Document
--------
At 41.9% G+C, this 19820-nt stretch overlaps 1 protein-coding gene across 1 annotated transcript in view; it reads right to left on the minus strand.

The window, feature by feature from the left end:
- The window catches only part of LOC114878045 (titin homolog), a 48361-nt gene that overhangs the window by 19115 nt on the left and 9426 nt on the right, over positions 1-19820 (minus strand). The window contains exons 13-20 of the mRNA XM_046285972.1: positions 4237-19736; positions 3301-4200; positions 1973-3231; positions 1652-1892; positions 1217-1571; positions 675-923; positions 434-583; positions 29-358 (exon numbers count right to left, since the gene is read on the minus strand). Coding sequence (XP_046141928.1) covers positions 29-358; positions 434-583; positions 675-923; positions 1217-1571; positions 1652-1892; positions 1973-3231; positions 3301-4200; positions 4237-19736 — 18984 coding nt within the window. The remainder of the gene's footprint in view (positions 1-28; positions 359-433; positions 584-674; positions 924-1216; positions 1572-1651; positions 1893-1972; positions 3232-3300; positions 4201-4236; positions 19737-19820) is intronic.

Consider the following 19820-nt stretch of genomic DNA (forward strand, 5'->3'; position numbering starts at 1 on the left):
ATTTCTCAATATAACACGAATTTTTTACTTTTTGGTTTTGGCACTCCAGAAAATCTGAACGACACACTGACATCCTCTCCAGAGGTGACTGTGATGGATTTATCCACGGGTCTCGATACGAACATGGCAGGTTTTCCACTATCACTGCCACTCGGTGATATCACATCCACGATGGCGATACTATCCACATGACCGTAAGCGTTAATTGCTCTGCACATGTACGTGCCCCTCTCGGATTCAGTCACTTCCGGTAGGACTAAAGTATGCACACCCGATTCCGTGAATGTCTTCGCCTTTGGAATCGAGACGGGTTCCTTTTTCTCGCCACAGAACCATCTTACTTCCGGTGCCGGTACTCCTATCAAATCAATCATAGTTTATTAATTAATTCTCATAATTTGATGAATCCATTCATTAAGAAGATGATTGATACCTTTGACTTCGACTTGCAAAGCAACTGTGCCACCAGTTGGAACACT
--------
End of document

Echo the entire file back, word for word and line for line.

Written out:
At 41.9% G+C, this 19820-nt stretch overlaps 1 protein-coding gene across 1 annotated transcript in view; it reads right to left on the minus strand.

The window, feature by feature from the left end:
- The window catches only part of LOC114878045 (titin homolog), a 48361-nt gene that overhangs the window by 19115 nt on the left and 9426 nt on the right, over positions 1-19820 (minus strand). The window contains exons 13-20 of the mRNA XM_046285972.1: positions 4237-19736; positions 3301-4200; positions 1973-3231; positions 1652-1892; positions 1217-1571; positions 675-923; positions 434-583; positions 29-358 (exon numbers count right to left, since the gene is read on the minus strand). Coding sequence (XP_046141928.1) covers positions 29-358; positions 434-583; positions 675-923; positions 1217-1571; positions 1652-1892; positions 1973-3231; positions 3301-4200; positions 4237-19736 — 18984 coding nt within the window. The remainder of the gene's footprint in view (positions 1-28; positions 359-433; positions 584-674; positions 924-1216; positions 1572-1651; positions 1893-1972; positions 3232-3300; positions 4201-4236; positions 19737-19820) is intronic.

Consider the following 19820-nt stretch of genomic DNA (forward strand, 5'->3'; position numbering starts at 1 on the left):
ATTTCTCAATATAACACGAATTTTTTACTTTTTGGTTTTGGCACTCCAGAAAATCTGAACGACACACTGACATCCTCTCCAGAGGTGACTGTGATGGATTTATCCACGGGTCTCGATACGAACATGGCAGGTTTTCCACTATCACTGCCACTCGGTGATATCACATCCACGATGGCGATACTATCCACATGACCGTAAGCGTTAATTGCTCTGCACATGTACGTGCCCCTCTCGGATTCAGTCACTTCCGGTAGGACTAAAGTATGCACACCCGATTCCGTGAATGTCTTCGCCTTTGGAATCGAGACGGGTTCCTTTTTCTCGCCACAGAACCATCTTACTTCCGGTGCCGGTACTCCTATCAAATCAATCATAGTTTATTAATTAATTCTCATAATTTGATGAATCCATTCATTAAGAAGATGATTGATACCTTTGACTTCGACTTGCAAAGCAACTGTGCCACCAGTTGGAACACT